Google provides inexpensive cloud storage — google drive — but does not provide a native Linux client for mirroring those cloud files on the local computer.

Into this gap strolls insync, a Mac, Wintel, and Linux client for connecting a local computer to google drive storage.

This product is NOT free, but for any business user, it makes sense, especially when compared to the annual cost for a DropBox account — $99 for the least expensive option — which has much more storage than I could ever need.

NOTE: The pricing for insync has increased from when I first purchased it, but here is a link for a $5 discount (and a $5 credit to myself — not sure what I can use it for, however).

Like DropBox, insync runs a GUI daemon for managing and tracking file syncing in the cloud.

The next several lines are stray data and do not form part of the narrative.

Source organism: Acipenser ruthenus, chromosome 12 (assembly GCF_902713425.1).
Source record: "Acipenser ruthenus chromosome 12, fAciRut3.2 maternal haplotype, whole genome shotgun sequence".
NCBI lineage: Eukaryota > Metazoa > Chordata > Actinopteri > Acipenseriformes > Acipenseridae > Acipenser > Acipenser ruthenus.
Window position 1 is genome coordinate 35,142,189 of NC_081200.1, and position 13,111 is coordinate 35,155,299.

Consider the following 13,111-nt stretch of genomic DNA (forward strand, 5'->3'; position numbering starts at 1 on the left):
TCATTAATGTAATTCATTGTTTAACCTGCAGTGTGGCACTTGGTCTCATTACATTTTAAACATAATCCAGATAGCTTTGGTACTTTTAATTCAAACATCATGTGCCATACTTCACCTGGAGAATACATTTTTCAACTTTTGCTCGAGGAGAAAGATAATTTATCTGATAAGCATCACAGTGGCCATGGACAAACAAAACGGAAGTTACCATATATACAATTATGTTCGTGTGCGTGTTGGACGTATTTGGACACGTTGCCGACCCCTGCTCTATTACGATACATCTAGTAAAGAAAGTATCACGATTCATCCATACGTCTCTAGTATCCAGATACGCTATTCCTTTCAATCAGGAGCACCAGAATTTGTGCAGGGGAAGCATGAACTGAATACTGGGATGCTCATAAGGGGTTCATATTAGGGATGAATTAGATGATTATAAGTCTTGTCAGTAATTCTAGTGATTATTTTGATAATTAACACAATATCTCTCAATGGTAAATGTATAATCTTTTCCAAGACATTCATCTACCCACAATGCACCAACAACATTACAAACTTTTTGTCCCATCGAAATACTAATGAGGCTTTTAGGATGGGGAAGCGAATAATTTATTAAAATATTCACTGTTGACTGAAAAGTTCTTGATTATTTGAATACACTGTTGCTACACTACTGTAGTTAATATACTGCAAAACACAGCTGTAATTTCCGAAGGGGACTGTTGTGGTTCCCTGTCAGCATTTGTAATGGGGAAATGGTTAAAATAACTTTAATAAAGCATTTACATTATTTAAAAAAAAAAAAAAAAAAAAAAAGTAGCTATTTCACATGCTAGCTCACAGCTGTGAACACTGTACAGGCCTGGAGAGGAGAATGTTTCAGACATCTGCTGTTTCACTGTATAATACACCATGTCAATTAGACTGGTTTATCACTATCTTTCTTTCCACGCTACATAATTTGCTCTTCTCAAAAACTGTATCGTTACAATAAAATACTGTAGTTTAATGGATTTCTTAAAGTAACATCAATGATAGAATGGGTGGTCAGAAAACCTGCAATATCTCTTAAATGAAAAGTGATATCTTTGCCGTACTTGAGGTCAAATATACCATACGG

InSync files window

When version of 1.3.17 arrived, the GUI daemon started crashing on startup. Tech support, unfortunately, never tracked down the problem. My last communication with tech support in early 2018 was to run insync without the daemon to record the errors in real time:

$ insync start --no-daemon
Segmentation fault (core dumped)

Luckily, I had an easy workaround: to run insync in headless mode, via the terminal command insync-headless start. Everything that can be checked or done via the GUI interface can also be done in headless mode. Type insync-headless --help or man insync-headless for the details and options that are available.

And, with the 18.04 version of Xubuntu — Bionic Beaver — and version 1.4 of insync, the GUI problem with insync has disappeared (just like the similar problems with the DropBox GUI). That is, the insync GUI is back in all of its glory. Unlike with the DropBox fix, however, insync’s GUI is still part of the Notification Area panel plugin. So, keep that plugin in place.

Certainly, while insync in headless mode works fine, the GUI-version has the added benefit of integrating with Thunar.

So, it is good to have the full benefits of insync back.